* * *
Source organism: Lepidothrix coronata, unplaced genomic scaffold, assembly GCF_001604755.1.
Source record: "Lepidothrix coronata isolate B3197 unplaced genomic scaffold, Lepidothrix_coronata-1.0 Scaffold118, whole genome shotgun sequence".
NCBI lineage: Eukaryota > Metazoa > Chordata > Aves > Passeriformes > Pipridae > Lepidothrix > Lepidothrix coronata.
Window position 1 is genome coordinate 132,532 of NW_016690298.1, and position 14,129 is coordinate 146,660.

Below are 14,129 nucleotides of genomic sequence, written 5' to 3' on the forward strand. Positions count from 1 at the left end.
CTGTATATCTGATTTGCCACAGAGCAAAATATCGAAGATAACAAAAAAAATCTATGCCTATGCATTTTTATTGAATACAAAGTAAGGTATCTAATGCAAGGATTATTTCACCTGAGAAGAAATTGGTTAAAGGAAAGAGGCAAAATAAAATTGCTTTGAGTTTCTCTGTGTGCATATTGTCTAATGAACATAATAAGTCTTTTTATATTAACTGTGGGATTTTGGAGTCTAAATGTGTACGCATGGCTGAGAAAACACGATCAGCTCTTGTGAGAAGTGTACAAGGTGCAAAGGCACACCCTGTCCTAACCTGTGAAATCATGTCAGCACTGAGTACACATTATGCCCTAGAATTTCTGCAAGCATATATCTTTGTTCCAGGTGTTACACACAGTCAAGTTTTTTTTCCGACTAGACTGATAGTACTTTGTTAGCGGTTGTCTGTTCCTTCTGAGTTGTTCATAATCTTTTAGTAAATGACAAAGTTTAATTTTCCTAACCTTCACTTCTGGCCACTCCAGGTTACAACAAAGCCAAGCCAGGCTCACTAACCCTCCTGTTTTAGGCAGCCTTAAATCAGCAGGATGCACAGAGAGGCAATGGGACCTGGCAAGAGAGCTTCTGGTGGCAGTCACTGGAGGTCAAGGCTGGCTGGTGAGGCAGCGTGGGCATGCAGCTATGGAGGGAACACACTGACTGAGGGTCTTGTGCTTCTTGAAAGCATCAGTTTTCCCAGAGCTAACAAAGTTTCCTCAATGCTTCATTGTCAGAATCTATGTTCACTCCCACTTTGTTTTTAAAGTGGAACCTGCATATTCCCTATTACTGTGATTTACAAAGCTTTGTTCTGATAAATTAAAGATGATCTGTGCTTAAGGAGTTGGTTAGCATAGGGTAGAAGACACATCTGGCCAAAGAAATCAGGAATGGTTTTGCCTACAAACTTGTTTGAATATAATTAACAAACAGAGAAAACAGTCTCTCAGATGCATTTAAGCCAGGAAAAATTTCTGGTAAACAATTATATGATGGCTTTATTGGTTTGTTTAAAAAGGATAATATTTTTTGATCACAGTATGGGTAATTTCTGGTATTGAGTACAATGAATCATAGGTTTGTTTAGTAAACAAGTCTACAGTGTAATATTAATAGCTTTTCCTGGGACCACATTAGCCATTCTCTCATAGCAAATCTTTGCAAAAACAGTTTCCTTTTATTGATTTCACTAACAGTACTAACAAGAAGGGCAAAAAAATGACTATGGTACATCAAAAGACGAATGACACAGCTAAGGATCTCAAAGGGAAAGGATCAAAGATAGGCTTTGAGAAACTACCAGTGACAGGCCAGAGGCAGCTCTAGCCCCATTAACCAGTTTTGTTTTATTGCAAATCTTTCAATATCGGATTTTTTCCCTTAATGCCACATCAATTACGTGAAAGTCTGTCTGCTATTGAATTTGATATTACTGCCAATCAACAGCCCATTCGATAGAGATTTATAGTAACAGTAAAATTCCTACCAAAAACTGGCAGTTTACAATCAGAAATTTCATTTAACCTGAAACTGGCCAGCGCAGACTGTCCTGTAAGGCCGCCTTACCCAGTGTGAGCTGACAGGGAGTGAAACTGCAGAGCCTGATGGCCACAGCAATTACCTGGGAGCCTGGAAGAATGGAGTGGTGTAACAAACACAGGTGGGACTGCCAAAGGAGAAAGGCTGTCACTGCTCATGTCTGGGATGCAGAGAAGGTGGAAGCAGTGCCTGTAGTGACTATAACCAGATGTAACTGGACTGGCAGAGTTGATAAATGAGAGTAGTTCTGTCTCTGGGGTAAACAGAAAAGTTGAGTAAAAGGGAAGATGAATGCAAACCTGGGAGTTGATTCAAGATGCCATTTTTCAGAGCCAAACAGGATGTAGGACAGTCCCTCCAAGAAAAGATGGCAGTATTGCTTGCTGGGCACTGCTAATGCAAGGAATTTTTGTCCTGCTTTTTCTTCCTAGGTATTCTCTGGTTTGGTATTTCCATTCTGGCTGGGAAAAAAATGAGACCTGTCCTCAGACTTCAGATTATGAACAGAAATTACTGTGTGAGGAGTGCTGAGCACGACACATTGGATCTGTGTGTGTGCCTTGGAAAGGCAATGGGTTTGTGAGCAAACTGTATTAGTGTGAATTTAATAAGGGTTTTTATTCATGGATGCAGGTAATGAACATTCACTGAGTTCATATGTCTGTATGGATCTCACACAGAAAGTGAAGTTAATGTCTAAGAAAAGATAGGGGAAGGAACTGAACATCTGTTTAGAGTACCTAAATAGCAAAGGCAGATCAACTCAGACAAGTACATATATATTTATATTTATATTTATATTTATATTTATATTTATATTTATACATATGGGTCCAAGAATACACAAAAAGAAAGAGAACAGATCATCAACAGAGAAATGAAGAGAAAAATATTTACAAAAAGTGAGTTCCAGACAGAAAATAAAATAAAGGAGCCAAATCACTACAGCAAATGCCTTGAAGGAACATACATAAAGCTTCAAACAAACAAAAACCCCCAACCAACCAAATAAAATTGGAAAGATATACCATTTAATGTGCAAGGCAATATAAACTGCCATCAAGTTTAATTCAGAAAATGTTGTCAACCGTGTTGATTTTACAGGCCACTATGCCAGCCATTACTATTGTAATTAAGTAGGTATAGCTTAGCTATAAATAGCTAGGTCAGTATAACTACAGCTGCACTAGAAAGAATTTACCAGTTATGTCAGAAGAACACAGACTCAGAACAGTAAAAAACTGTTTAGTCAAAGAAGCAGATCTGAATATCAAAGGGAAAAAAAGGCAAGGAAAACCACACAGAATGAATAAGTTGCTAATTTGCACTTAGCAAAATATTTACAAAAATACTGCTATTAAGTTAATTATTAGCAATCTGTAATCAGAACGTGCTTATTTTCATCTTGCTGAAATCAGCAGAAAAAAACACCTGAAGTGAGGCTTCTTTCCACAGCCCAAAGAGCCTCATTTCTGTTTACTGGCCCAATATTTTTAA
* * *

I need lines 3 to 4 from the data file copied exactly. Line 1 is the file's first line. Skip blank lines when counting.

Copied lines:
NCBI lineage: Eukaryota > Metazoa > Chordata > Aves > Passeriformes > Pipridae > Lepidothrix > Lepidothrix coronata.
Window position 1 is genome coordinate 132,532 of NW_016690298.1, and position 14,129 is coordinate 146,660.